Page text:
But it’s cool as shit. I would buy a Rodriquez in a heartbeat, given the funding. In fact, I’ve thought about how to replace my Zip, should something happen to it; it would be fun to have them build a Zip Replica.

  7. I’m looking into buying a steel Traitor Exile frame/fork and dropping my extra ultregra groupo onto it. I’d really like a steel crappy weather beat arounder.

  8. @Marko
    Do it. Love the contrast lugs and the straight-blade fork. Of course, steel isn’t the best crappy-weather material given it’s proclivity to corrosion, which is why I opted for the XL EV2 as my rain bike, but that’s another topic altogether.

  9. Gettin closer every day. The straigh-blade is sweet, no doubt. I’m thinking a chris king headset, external bb, drop my brooks saddle on there, and I’m good to go with everything else. I’m hoping they have a sale going into fall/winter. Maybe after interbike is done or something.

  10. @Dan O
    Can’t help but agree with you that you have to love the old steel and new steel bikes. Just finished building up the first bike I built, in 1983 (Reynolds 531), with era perfect Campy Nuovo Record components. Can’t wait for spring to get out and ride this bike again. Had the bike way longer than I have had my wife.

  11. Chris Allen :
    @Dan O Can’t help but agree with you that you have to love the old steel and new steel bikes. Just finished building up the first bike I built, in 1983 (Reynolds 531), with era perfect Campy Nuovo Record components. Can’t wait for spring to get out and ride this bike again. Had the bike way longer than I have had my wife.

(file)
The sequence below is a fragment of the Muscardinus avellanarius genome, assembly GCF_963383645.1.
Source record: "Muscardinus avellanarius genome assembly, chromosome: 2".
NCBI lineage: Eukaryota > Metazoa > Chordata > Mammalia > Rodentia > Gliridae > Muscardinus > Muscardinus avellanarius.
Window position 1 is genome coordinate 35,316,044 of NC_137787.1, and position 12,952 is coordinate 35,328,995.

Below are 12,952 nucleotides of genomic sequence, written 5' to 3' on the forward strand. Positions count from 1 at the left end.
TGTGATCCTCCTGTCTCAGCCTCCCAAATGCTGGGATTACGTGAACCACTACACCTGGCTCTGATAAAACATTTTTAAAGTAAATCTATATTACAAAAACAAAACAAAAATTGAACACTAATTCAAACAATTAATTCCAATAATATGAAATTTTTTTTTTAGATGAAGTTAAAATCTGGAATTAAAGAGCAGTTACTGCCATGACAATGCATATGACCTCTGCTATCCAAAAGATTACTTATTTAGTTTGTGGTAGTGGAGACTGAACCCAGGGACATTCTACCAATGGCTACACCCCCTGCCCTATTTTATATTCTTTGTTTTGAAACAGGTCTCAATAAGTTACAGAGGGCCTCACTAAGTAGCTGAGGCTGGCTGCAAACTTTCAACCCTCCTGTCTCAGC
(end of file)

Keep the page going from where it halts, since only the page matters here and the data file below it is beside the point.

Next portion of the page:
And I bet at least one of them has maintained its weight!

  12. The Force has a “Dark side”, which feeds off emotions such as anger, jealousy, fear, and hate…

  13. Ahah, wrong place to post this…

  14. Not trying to bring you down, Frank, but the TSX was actually only the second-tier steel Bianchi of the mid-90s (behind the EL-OS model) and they were knocked out by the hundred from the Bianchi factory in Milan. Despite the chainstay decal I’m pretty sure the only contact they had with the famed Reparto Corse was the geometry.

    To the best of my knowledge (and I was a Gewiss nerd and Bianchi owner at the time) none of the Bianchi pros even rode steel bikes while the TSX bike was being produced, except perhaps as training bikes. They all rode the titanium Ti-Megatube in racing…

  15. But Frank, now you have a true “one off” built by some idiot in Idaho.

  16. Well, when it comes to custom frames for “valuable riders”,
    the Koga Kimera built for Theo Bos is probably the most exclusive

  17. Saw this article and need to bring Donhou Bikes to the attention of the Velominati. He makes some of the best looking bikes I have ever seen and I pay a lot of attention to bikes.

    I contacted him recently about a frame and although not as expensive as I’d anticipated, I couldn’t afford what I wanted. No doubt his stock and therefore his prices will continue to rise, but his frsames are works of art and I’d rather one of his than a piece of black plastic.

  18. @Jarvis

    I’m with you on the Donhou bikes. I saw some of their bikes at the recent Bespoked Bristol show in the UK, and was very impressed.

    Perogetti was also their showing off some quite lovely bikes.

    I’m currently waiting(impatiently), for my own custom build to arrive from one of the finest UK framebuilders out there – Brian Rourke. I can’t wait!!!!